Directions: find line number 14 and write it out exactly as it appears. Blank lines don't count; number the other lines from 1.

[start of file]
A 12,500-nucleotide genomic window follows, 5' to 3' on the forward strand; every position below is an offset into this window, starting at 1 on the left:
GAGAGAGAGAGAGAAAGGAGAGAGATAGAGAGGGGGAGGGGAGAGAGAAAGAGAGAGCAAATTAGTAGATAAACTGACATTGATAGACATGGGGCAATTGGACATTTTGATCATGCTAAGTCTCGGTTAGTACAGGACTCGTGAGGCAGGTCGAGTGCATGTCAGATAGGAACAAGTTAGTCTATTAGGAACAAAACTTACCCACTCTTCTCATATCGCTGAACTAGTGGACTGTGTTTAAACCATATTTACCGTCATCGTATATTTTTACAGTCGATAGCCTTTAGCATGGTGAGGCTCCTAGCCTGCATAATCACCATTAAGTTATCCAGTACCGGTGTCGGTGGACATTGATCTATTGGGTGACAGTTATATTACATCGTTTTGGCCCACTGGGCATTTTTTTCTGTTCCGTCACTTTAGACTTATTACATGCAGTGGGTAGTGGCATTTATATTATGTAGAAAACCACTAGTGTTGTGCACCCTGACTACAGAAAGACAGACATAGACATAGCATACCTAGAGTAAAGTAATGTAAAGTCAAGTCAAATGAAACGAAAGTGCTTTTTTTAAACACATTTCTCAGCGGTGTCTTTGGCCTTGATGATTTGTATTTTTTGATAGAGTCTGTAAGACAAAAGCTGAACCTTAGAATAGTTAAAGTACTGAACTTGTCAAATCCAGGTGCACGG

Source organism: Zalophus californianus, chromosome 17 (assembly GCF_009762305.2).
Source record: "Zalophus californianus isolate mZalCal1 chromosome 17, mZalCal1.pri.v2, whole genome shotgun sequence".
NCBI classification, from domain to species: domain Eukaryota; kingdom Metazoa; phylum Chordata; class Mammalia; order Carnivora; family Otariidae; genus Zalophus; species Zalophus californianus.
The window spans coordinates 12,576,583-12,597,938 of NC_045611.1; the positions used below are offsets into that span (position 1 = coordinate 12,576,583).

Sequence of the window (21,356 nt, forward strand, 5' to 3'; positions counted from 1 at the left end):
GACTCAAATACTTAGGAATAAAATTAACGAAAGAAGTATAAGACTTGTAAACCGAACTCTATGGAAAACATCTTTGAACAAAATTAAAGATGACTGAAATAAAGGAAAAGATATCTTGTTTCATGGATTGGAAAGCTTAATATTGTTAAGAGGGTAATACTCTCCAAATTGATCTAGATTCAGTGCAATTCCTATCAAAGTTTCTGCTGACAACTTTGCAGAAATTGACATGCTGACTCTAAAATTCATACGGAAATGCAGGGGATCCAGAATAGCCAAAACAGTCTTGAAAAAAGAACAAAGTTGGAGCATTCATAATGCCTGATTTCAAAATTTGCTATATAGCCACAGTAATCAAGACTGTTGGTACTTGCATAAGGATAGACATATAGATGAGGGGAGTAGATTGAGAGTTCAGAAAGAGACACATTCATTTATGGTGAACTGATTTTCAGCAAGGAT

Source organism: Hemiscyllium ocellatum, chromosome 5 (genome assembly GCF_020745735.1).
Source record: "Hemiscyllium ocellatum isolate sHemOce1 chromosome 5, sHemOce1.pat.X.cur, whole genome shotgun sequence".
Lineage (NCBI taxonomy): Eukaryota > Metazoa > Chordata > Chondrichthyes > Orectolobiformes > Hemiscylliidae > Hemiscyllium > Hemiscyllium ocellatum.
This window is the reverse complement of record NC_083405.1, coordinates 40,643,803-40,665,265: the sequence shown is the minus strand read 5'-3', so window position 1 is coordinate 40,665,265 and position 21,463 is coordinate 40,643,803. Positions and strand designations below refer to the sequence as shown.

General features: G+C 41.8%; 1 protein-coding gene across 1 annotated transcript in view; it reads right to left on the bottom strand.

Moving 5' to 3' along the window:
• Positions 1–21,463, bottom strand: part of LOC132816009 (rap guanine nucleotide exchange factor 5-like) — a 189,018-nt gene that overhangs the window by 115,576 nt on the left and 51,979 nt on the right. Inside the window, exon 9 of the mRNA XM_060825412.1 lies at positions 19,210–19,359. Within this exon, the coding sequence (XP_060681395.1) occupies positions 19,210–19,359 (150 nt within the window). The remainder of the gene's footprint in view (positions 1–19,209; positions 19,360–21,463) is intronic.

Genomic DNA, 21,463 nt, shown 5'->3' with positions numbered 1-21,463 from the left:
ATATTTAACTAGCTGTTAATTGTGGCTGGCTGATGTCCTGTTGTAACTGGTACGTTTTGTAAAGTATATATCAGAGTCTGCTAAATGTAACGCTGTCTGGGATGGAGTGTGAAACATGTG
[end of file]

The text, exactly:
Moving 5' to 3' along the window: